Meltdown 1

Gritty, raw, tumultuous… Are the first words that spring to mind when viewing Satoshi Saikusa’s ‘Meltdown’ series of photographs, for ‘The Face’ magazine. The Avant Garde cinematic approach lends greatly to a stylised, domestic violence narrative played out within the series of images. In Australia alone, 33.3% of women have experienced domestic violence since the age of 15 (Domestic Violence Prevention Centre Gold Coast Inc. 2015). With these statistics it makes you question the ethical concerns of the fashion industry glamorising a social issue, like the ‘Face’ has done with Satoshi Saikusa’s ‘Meltdown’.

The fashion industry is notorious for using ‘shock factor’ tactics and controversial issues to gain wide exposure and media attention. However, to commercialise such a violent social issue towards women of all ages in a magazine marketed at youth culture is of a great ethical concern. Özlem Sandıkcı describes the opinions on this advertising as polarising. “Some blame companies who use shock tactics in their advertising for emotional manipulation and commercialisation of serious social issues; others praise them for highlighting the very same issues.” (Date unknown).

Meltdown 2

Interestingly the series is represented through a male perspective of a women’s ordea,l through domestic violence. The photographer, Satoshi Saikusa, and stylist, Karl Templer, are both male. The woman is dressed in tattered clothes and heavy makeup that suggests at bruises to the face. ‘Meltdown’ heavily references the Film noir style, as the series reads like a cinematic narrative that is highly stylised and overtly theatrical, which are common traits according to the Film Noir foundation (date unknown, 46). In particular the black and white images of the female model being struck and dragged by the male, effectively glamourizing the social issue of Domestic violence.

MELTDOWN 3

The highly constructed cinematic approach to ‘Meltdown’ suggests at a heightened fantasy being played out within the images. When the social issue of domestic violence is marketed at youth culture in such a highly stylised and glamourised approach. It raises ethical concerns of commercialising a serious social issue, rather than raising awareness to it. Although advertisements do not offer fixed meanings, they significantly shape a preferred reading in order achieve a desired communication with the audience” (Sandıkcı date unknown, 46). In Australia alone, almost one third of women have endured domestic violence since the age of 15 (Domestic Violence Prevention Centre Gold Coast Inc. 2015). The fashion industry should be held accountable for glamourising such a serious issue even if it was meant to raise awareness.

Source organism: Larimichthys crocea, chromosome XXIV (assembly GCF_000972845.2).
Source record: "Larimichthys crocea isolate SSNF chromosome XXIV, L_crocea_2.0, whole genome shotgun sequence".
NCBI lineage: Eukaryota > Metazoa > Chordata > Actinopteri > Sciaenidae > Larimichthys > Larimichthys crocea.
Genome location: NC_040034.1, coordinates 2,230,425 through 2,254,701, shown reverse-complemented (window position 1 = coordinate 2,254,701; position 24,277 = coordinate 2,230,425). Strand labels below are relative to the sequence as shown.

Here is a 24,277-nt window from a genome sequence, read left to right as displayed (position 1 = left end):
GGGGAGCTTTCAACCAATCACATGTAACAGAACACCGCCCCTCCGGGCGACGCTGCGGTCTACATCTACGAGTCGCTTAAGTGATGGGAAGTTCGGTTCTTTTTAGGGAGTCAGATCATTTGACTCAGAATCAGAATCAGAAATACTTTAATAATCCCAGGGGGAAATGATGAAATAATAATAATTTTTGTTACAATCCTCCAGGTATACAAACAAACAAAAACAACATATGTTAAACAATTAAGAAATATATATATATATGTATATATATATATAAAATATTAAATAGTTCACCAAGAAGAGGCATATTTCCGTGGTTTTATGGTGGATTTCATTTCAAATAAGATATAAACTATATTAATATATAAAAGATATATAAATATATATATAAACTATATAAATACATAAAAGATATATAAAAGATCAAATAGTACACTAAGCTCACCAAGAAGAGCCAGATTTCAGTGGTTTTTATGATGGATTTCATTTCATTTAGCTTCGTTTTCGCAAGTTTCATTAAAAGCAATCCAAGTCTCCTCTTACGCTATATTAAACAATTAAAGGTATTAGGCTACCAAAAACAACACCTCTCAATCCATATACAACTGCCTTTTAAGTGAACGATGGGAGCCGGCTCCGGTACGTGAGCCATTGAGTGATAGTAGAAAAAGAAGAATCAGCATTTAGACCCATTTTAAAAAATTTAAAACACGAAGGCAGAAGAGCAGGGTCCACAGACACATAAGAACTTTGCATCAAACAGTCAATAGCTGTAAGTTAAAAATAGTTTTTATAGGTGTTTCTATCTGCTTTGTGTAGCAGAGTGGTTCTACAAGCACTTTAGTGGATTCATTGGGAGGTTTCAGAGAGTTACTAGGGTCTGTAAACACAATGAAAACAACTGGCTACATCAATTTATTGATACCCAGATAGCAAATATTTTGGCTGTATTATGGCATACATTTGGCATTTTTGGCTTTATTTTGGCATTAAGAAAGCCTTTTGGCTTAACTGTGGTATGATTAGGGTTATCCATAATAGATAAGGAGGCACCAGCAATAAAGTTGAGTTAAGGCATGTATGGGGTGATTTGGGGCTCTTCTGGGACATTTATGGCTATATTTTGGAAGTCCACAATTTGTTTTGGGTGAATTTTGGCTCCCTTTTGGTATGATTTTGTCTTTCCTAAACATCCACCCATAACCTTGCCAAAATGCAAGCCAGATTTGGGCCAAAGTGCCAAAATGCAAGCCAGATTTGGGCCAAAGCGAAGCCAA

References

Berry, Dr Jess, “Fashion Photography: From Heroin Chic to Narrative Glamour: Lecture 4,” 2432QCA Contemporary Fashion (Brisbane, Griffith Queensland College of Art, August 27, 2015) In person.

“Domestic Violence Statistics.” Domestic Violence Prevention Centre Gold Coast Inc. Accessed August 26th, 2015. http://www.domesticviolence.com.au/pages/domestic-violence-statistics.php

Sandıkcı, Özlem, “Shock Tactics in Advertising and Implications for Citizen-Consumer,” International Journal of Humanities and Social Science, Vol. 1 No. 18 (publishing date unknown) p46 http://www.ijhssnet.com/journals/Vol_1_No_18_Special_Issue/6.pdf

“What is Noir?” Film Noir foundation.org. Accessed August 27, 2015. http://www.filmnoirfoundation.org/filmnoir.html.

Sandıkcı, Özlem, “Shock Tactics in Advertising and Implications for Citizen-Consumer,” International Journal of Humanities and Social Science, Vol. 1 No. 18 (publishing date unknown) p46 http://www.ijhssnet.com/journals/Vol_1_No_18_Special_Issue/6.pdf

“What is Noir?” Film Noir foundation.org. AccessMeltdown 1Meltdown 1Meltdown 1ed August 27, 2015. http://www.filmnoirfoundation.org/filmnoir.html.

Advertisements